The stock market is generally expected to benefit from inflation, but a long-predicted surge in U.S. prices rattled investors in the past week. A closer look at the historical record might indicate the source of concern, according to one Wall Street analyst.
For equities, there is “good” inflation and “bad” inflation, said Nicholas Colas, co-founder of DataTrek Research, in a Thursday note. Good inflation lifts corporate earnings as long as employment remains high; bad inflation causes recessions, undercutting corporate earnings.
“Markets are volatile because they’re not sure which sort of inflation we have at present, or what (if anything) the Federal Reserve may do to bring inflation down,” he wrote.
Stocks fell sharply on Wednesday after data showed the U.S. consumer-price index, or CPI, rose by a hotter-than-expected 4.2% year-over-year in April. Equities bounced Thursday and Friday, but suffered weekly losses, with the Dow Jones Industrial Average
down 1.1% and the S&P 500
retreating 1.5% after closing at records on May 7. The Nasdaq Composite
fell 2.3% for the week.
It may be that stocks were merely due for a pullback after a long run to the upside to new records for the benchmark indexes and some analysts feared stocks had largely priced in much of the good news around the expected post-pandemic recovery.
Indeed, Colas questioned whether a single month’s reading was responsible. He noted that the 10-year Treasury yield
which would be expected to rise if investors feared the Federal Reserve was behind the curve, saw only a modest bump and remains well below its March high above 1.75%.
Those that blamed the pullback in stocks this week on the inflation data fell into two camps. Depending on an investor’s point of view, the inflation reading either raised fears that the Fed would move more quickly than it has signaled to rein in monetary stimulus, or that it was making a policy mistake by insisting on maintaining easier policy in the face of building price pressures.
For their part, Fed officials this past week reiterated their expectation that inflation will surge in coming months thanks to pent-up demand for goods and services and supply bottlenecks, but will fade over the longer term. Powell and other policy makers have said it’s too early to begin thinking about withdrawing monetary support until the labor market is more fully recovered from the pandemic.
Market bulls, meanwhile, contend that even if the Fed is risking a bout of runaway inflation, the stock market should benefit.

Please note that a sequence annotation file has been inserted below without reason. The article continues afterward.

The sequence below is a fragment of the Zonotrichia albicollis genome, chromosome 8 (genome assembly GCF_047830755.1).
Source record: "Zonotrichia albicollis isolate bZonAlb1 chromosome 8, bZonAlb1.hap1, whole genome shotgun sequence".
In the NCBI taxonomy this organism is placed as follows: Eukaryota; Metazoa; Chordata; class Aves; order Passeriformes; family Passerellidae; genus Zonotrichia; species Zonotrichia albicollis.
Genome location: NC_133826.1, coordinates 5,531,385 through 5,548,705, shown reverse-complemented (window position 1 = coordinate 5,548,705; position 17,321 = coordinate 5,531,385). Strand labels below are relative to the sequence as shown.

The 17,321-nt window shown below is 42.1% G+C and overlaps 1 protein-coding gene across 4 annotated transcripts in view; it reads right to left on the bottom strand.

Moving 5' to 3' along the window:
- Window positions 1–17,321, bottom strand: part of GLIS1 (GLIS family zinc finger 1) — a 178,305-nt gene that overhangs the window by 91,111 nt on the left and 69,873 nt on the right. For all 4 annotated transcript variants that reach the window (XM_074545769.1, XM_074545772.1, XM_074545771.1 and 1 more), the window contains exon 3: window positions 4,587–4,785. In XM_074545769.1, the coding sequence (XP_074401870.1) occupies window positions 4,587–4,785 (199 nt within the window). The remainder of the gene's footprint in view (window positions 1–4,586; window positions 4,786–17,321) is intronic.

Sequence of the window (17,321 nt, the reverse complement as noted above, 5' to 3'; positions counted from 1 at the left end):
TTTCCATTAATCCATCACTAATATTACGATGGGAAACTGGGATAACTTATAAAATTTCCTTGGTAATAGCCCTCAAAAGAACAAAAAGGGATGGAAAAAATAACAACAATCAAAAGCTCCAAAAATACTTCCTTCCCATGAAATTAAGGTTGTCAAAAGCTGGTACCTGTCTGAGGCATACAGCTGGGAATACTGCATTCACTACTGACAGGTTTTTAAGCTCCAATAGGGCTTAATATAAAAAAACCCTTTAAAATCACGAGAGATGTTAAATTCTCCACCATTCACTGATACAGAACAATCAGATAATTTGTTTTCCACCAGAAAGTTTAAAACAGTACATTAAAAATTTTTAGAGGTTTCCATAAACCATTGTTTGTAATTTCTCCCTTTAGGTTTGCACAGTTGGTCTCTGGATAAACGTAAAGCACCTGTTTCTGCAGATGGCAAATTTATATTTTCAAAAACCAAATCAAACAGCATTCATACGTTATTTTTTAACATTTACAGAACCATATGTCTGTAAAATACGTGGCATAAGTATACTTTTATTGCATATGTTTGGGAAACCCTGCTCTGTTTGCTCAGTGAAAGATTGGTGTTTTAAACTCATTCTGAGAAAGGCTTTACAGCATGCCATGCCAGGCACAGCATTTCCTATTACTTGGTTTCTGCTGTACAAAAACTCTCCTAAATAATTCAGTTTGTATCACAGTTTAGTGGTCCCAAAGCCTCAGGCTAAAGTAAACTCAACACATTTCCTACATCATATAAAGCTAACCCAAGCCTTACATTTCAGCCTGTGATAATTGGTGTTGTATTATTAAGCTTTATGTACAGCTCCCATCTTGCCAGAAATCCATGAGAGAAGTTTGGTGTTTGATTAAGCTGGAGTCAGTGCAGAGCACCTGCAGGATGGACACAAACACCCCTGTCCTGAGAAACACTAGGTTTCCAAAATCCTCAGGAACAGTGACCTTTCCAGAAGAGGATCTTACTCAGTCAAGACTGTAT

Jeremy Siegel, finance professor at the University of Pennsylvania’s Wharton School, has warned that the economy could see inflation rise by a cumulative 20% over the next two to three years. But, he argued in a CNBC interview Friday, the fact that stocks are “real assets” — backed by capital, intellectual property rights, trademarks and other holdings — explains why they’ve historically served as an inflation hedge.
Moreover, the prospect of negative real returns makes cash and bonds an unappealing alternative, he said, while relatively strong stock-market dividends were likely to keep money flowing into stocks until the Fed finally begins to rein in monetary support.
Jonathan Golub, chief equity strategist and head of quantitative research at Credit Suisse, reiterated the positive correlation between stocks and inflation expectations in a Thursday note. While the correlation is positive across styles and sectors, those that tend to benefit from rising interest rates and are more sensitive to the economic cycle tend to do best when inflation expectations are on the rise (see table below):
But what does history say about stock prices and long stretches of high inflation?
Colas took a look back at periods of high inflation, which he defined as the consumer price index running above an annual clip of 5%. He found only two such periods of protracted inflation since 1928.
The first ran from 1941 to 1951, encompassing World War II and the start of the Korean War. The second bout ran from 1969 to 1982, from the Vietnam War through the oil shocks of 1973 and 1979. Iraq’s invasion of Kuwait in 1990 saw the CPI jump to 5.4%, he noted, but it was a one-time spike.
And how did stocks perform?
Colas found that from 1941 to 1951, the S&P 500 index appreciated by 310% on a nominal basis and saw a 121.1% rise on a real, or inflation-adjusted, basis. The 1969-to-1982 stretch saw a 176% nominal appreciations. But it saw a negative 11.6% real return.
It goes to show that context matters when it comes to inflation, Colas said.
The S&P 500 did well during and after World War II with a compounded annual growth rate of 7.5%, after being on the winning side of a global conflict, he noted. But it struggled to keep up with inflation in the 1969 – 1982 period, posting a compounded annual growth rate of negative 0.8%, as the economy and the labor market were rocked by rising energy prices.
The lesson, Colas said, is that inflation “is just one input into equity prices and returns, and on its own explains very little about how stocks will do over the longer term.”
The uncertainty around what sort of inflation may be in store is enough to spark increased volatility, he said, but isn’t sufficient to conclude that equities will underperform in coming years.